3) For the set of n beers, n being the number of beers that both users rated, use the pythagorean formula to determine euclidean distance between the two users. p1, will represent the current user's beer ratings, and q1, q2...qn will represent the other user's beer preferences for the same beers.
*note we're going to alter the formula slightly by dividing each (pn-qn)^2 by n, this way we will normalize for differences in dimension.

4) Divide the normalized euclidean distance (which we just calculated in step 3) by 4 so that we get a clean number indexed to be between 0-1.

5) Create a similarity relationship between the neighbor and the current user, and set the similarity property to be equal to the new similarity index.

This is what the code will look like in Cypher:
//Step 1: 

MATCH (u1:User {username: ({username})})                               -[x:Rating]-> (b:Beer)<-[y:Rating]-(u2:User)

//Step 2: 

WITH count(b) AS commonBeers, u1.username AS user1, u2.username AS user2, u1, u2,

//Steps 3 & 4 & 5: 

collect((x.rating-y.rating)^2) AS ratings,
collect( AS beers
WITH commonBeers, beers, u1, u2, ratings
MERGE (u1)-[s:Similarity]->(u2) SET s.similarity =                  1-(SQRT(reduce(total=0.0, k in extract(i in ratings | i/commonBeers) | total+k))/4)

Step 3: Generate Recommendations

Now that we have our user similarities drawn, in order to generate recommendations for a given user we just have to traverse the graph to find all the users with the highest similarity relationships, find the beers that they like, that our current user hasn't liked yet, and then aggregate the ratings among all of the similar users to provide recommendations to the current user. This will be another 5 step process:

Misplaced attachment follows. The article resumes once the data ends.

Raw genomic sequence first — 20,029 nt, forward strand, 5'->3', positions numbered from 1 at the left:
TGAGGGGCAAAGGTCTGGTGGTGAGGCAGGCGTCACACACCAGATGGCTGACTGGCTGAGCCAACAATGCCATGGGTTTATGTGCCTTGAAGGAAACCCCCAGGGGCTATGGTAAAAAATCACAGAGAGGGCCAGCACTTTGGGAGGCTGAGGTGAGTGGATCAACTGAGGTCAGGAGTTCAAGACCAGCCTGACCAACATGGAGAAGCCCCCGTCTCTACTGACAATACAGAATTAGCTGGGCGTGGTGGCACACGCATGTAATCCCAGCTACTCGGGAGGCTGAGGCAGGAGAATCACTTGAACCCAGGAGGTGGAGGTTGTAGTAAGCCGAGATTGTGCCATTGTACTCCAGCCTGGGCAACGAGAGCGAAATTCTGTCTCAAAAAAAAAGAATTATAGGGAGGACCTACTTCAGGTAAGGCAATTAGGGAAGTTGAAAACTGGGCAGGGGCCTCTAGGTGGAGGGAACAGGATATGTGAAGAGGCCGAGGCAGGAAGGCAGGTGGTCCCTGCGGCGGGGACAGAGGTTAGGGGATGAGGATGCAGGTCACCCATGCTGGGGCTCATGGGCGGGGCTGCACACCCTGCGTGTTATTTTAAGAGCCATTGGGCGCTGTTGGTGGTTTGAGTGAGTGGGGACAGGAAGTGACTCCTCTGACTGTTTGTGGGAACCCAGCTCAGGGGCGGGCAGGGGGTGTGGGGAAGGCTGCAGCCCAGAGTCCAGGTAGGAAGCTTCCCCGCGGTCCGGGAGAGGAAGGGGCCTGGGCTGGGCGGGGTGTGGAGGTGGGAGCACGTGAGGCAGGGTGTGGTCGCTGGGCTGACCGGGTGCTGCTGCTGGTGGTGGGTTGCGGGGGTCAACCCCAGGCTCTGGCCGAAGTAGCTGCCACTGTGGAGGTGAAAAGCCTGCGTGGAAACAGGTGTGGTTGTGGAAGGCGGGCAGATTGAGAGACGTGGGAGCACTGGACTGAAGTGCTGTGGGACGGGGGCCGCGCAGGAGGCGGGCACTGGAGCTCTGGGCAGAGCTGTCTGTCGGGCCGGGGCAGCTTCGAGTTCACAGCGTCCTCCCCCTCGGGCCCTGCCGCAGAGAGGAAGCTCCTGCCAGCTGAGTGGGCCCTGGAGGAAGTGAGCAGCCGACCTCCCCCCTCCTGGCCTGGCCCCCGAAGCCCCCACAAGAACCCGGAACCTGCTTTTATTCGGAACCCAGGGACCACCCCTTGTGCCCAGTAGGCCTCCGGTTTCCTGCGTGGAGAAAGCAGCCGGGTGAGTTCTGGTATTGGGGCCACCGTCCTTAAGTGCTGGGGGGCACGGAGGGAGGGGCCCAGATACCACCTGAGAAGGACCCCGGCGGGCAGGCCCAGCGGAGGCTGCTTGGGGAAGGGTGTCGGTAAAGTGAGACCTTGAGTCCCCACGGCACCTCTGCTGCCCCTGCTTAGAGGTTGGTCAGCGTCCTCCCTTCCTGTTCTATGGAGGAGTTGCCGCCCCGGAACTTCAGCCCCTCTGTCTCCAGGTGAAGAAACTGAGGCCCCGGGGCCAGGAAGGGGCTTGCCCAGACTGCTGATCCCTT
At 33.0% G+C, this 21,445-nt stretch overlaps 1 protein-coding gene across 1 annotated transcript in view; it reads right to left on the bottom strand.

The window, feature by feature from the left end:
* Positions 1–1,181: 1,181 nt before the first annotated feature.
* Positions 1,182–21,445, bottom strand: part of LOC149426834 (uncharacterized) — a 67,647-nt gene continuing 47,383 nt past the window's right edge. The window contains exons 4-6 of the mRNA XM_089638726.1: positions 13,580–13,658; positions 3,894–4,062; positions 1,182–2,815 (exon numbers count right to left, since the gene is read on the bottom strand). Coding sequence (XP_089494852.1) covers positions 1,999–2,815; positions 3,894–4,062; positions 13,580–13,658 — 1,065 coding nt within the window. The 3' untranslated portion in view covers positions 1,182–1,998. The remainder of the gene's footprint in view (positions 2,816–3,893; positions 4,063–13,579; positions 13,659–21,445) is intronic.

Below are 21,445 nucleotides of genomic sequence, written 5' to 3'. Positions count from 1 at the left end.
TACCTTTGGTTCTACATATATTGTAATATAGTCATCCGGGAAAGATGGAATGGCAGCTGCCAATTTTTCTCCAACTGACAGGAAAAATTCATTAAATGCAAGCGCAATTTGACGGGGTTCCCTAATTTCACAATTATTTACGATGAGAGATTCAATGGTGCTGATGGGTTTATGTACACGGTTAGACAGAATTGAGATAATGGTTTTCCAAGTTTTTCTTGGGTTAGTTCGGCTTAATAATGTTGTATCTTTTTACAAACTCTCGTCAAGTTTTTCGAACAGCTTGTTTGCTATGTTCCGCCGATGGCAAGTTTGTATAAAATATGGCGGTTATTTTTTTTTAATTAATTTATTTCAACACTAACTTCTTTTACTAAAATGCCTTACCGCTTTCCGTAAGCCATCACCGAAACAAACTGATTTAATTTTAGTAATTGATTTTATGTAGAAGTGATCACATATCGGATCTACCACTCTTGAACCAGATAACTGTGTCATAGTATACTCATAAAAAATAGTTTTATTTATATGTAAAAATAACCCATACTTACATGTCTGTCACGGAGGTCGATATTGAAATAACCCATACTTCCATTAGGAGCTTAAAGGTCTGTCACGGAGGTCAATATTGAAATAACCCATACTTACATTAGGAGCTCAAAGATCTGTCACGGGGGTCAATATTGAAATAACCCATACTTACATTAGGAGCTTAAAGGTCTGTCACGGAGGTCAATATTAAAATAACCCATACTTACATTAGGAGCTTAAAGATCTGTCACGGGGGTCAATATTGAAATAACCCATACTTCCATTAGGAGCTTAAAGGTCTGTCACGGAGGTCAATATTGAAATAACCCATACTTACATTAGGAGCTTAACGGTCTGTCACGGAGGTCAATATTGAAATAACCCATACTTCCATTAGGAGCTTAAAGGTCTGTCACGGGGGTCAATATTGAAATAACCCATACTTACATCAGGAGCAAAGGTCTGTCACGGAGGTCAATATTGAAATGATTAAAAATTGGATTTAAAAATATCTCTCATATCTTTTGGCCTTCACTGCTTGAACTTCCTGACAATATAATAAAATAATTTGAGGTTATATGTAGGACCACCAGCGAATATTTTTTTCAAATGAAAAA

1) Find all of the users who share a similarity relationship with the current user, who have a similarity index greater than 0.6

2) Find all of the beers that any of the highly similar users have liked (rating of 4 or 5), that the current user hasn't rated yet.

3) For each of those beers, aggregate all of the ratings from all of the users who rated that beer, to get an average rating. Also aggregate all of the user similarity scores of the users who rated that beer to get an average user similarity score.

4) Order all of the beers, first by the number of users who rated it, then by the average rating, then by the average user similarity score.

5) Provide the list of beers back to the user as recommendations. Use average rating as the predicted number of stars for the user.

This is what the code will look like in Cypher:
//Step 1:

MATCH (u1:User)-[r:Likes]->(b:Beer),
(u1)<-[s:Similarity]-(u2:User {username:({username})})
WHERE NOT ((u2)-[:Likes]->(b))
WITH b, r.rating AS rating,s.similarity as similarity
WHERE similarity > 0.6

//Step 2:

WITH b, COLLECT(similarity) AS similarities, COLLECT(rating) AS ratings

//Step 3:

WITH REDUCE(x = 0, i IN similarities | x+i)*1.0 / LENGTH(similarities) AS avgSimilarity,
b,similarities, REDUCE(x = 0, i IN ratings | x+i)*1.0 / LENGTH(similarities) AS avgRating, ratings

//Step 4:

ORDER BY LENGTH(ratings) DESC, avgRating DESC, avgSimilarity DESC
WHERE avgRating >3

//Step 5:
RETURN b AS Beer, avgRating AS Recommendation

That's it. We've finished. Our users will now be able to get individualized recommendations based on their own beer preferences and those of other users that are similar to them.